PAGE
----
Technical Note

1. Case 1

An 18-year-old woman presented with a 2 month history of numbness and motor weakness in her left upper extremity. She was referred to Yokohama Rosai Hospital after she was diagnosed with a dumbbell tumor of the thoracic spine. Magnetic resonance imaging showed a dumbbell-shaped, left foraminal and paravertebral tumor at the T1-T2 level (Fig. 1). An imaging study revealed a dumbbell tumor of the left T1 nerve root (Eden type IV). Computed tomography angiography revealed a dumbbell tumor of the left T1 nerve root, which was attached to the left vertebral and subclavian arteries and extended into the thoracic cavity (Fig. 2).
The patient underwent two-staged surgery. Initially, VATS in the right lateral position was performed by a respiratory surgeon to release the anterior organs, including the subclavian artery, vertebral artery, and parietal pleura. Subsequently, the patient was placed in the prone position and received an arc incision. The tumor was identified with T2 partial costotransversectomy. There was no response to intraoperative nerve stimulation on the T1 nerve root. The tumor was removed successfully while sacrificing the T1 nerve root. Postoperatively, the patient showed no motor deficits. Her remaining hospital course was uneventful. During the follow-up period, her preoperative motor weakness gradually improved. Imaging showed no recurrence at the latest follow-up.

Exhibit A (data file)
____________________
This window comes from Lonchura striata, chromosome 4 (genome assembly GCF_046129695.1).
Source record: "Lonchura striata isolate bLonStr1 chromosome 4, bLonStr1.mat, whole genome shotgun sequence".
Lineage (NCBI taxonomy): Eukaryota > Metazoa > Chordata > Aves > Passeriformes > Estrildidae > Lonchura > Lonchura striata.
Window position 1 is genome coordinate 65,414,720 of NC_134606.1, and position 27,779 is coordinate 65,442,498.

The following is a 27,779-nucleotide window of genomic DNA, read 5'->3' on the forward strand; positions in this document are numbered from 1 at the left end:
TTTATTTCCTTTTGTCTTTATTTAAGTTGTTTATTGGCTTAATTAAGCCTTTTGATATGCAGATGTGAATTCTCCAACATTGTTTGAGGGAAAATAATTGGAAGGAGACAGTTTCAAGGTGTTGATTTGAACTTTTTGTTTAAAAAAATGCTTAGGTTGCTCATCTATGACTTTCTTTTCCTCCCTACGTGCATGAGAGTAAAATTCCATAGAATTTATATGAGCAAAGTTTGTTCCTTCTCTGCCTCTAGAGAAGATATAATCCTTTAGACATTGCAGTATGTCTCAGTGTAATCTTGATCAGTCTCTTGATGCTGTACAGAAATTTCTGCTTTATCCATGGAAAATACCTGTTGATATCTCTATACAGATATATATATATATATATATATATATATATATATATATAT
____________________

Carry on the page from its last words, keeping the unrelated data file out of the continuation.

2. Case 2

A 41-year-old woman underwent a workplace health screening, and this revealed an abnormal shadow on the apical portion of the right lung on her chest radiograph. Motor weakness of the intrinsic muscle in her right hand was noted on physical examination. Imaging demonstrated a dumbbell tumor of the right T1 nerve root that extended to the foramen and paravertebral region (Fig. 3). We diagnosed the patient as having a dumbbell tumor of the T1 nerve root (Eden type IV).
A combination of VATS and posterior spinal surgery was performed to remove the tumor. Anterior release using VATS in the left lateral position was performed initially (Fig. 4). During the posterior spinal surgery following VATS, a response to intraoperative nerve stimulation on the T1 nerve root distal to the tumor was confirmed. Therefore, enucleation of the tumor was performed using an operating microscope to preserve intrinsic muscle function (Fig. 5). The patient had motor deficits in the flexor digitorum profundus muscle and intrinsic muscle of her right hand after surgery (grades 3 and 5, respectively), which improved slightly during the follow-up period (grades 4 and 5, respectively). Imaging showed no recurrence at the latest follow-up.